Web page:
Few DIYers own the type of spring compressor needed to safely disassemble a strut and have no means of realigning the wheels other than to take their vehicle to a shop. There is also a risk of bodily injury and/or damaging the spring if the strut is disassembled incorrectly. The spring may be under several hundred pounds of tension and must be held securely by the spring compressor when the large nut is removed from the top of the strut rod. If the person disassembling the strut isn’t aware of this hazard, they may get more than they bargained for when that top nut comes off!
On some older vehicles, the strut housing is rebuildable and has a large hex nut that can be removed so a new shock cartridge can be dropped into the housing. On some of these applications, only the top of the strut has to be disconnected from the strut tower. The top of the strut can then be pulled out from under the fender and disassembled to replace the cartridge (provided there is enough room for the suspension to drop down so the top of the strut will clear the fender). Most struts, though, are not rebuildable and must be replaced if the shock-absorbing elements are worn or the piston seal is leaking.
On a vehicle with a "modified" strut suspension, there is no spring around the strut, but the strut still serves as the upper steering pivot. No spring compressor is needed to replace this type of strut. On vehicles with "wishbone" strut suspensions, the strut is more like a "coil-over" shock and supports the weight of the vehicle but is not attached to the steering knuckle. The strut is attached to the lower control arm and chassis or strut tower. This type does need a spring compressor to replace unless the strut comes preassembled with a spring.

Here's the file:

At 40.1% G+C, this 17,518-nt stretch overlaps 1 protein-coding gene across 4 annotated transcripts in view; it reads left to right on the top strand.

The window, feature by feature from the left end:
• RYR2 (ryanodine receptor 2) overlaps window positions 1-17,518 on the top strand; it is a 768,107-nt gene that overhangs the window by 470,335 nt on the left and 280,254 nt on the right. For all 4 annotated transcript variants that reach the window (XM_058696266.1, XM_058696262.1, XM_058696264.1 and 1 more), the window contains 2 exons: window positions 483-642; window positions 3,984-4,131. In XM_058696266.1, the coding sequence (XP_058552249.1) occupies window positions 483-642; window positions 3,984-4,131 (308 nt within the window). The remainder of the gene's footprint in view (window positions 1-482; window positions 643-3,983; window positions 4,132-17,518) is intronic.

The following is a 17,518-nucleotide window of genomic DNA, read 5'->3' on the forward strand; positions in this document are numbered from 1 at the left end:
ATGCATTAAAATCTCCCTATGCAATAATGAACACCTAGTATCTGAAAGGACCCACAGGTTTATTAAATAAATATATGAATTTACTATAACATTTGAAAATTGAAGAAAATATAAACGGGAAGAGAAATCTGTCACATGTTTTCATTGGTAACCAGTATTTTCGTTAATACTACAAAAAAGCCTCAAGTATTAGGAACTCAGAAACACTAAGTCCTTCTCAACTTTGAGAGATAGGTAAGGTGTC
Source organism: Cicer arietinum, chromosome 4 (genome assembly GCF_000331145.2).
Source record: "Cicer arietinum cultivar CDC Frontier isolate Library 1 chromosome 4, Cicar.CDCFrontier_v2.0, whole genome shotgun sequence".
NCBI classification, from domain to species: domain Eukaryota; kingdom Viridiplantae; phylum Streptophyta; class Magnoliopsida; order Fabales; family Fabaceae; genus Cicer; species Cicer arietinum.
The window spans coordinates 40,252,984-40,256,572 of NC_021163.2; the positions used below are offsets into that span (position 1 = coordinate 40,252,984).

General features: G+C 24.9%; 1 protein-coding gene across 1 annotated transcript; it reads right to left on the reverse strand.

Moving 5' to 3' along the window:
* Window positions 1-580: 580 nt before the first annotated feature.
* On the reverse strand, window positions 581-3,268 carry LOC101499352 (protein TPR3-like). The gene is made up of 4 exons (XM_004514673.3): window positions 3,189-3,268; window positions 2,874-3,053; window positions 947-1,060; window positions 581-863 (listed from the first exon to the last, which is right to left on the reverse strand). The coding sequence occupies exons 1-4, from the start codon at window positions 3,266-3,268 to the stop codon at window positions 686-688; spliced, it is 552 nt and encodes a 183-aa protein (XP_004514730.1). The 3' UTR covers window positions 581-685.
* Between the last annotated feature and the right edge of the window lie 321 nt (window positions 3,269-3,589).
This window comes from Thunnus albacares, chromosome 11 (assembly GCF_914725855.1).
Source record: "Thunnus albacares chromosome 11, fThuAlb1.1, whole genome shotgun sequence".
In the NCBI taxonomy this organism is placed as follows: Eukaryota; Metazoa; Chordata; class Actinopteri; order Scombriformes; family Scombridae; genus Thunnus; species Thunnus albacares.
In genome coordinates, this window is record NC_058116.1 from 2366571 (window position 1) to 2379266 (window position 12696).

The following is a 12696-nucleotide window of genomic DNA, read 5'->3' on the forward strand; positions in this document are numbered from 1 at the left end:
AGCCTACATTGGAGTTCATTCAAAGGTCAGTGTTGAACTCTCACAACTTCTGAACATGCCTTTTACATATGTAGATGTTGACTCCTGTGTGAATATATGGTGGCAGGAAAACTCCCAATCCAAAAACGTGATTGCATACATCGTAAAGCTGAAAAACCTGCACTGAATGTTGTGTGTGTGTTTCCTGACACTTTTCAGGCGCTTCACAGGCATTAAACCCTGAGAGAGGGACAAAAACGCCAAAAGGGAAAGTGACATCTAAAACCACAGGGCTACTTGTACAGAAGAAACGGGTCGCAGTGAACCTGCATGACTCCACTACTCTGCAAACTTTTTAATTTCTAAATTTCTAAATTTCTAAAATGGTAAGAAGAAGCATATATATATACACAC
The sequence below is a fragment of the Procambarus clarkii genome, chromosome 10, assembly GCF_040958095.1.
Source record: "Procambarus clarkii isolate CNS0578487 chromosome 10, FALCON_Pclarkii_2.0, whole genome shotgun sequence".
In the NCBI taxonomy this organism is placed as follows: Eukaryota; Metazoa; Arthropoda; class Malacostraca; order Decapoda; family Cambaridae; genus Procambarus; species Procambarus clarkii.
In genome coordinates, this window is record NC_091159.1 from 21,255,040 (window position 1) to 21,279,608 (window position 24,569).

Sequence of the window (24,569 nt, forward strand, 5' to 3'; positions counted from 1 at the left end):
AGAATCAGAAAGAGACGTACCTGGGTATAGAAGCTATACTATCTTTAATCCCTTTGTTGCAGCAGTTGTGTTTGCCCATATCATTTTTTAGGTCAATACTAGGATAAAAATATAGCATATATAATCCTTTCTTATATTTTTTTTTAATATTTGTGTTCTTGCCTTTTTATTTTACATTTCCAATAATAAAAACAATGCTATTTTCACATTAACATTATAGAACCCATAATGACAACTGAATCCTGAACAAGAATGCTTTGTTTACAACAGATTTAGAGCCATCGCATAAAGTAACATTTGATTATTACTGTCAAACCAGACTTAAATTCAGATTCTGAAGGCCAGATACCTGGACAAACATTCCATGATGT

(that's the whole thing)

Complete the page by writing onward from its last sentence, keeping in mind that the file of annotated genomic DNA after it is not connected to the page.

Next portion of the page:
One very important item that is often overlooked when replacing a strut is the upper bearing plate. This plate supports the weight of the vehicle and affects steering effort and return. If the bearing plate is worn or corroded, it can cause steering noise, increased steering effort and/or poor steering return. Few DIYers are aware of what the bearing plate does or how to inspect it, and fewer still realize it should probably be replaced when the strut is replaced.
In an effort to make this whole process easier for DIYers (as well as professional installers), some strut suppliers now offer pre-assembled struts with the spring and a new upper bearing plate already installed. This allows the strut to be replaced as an assembly and eliminates the need to use a spring compressor.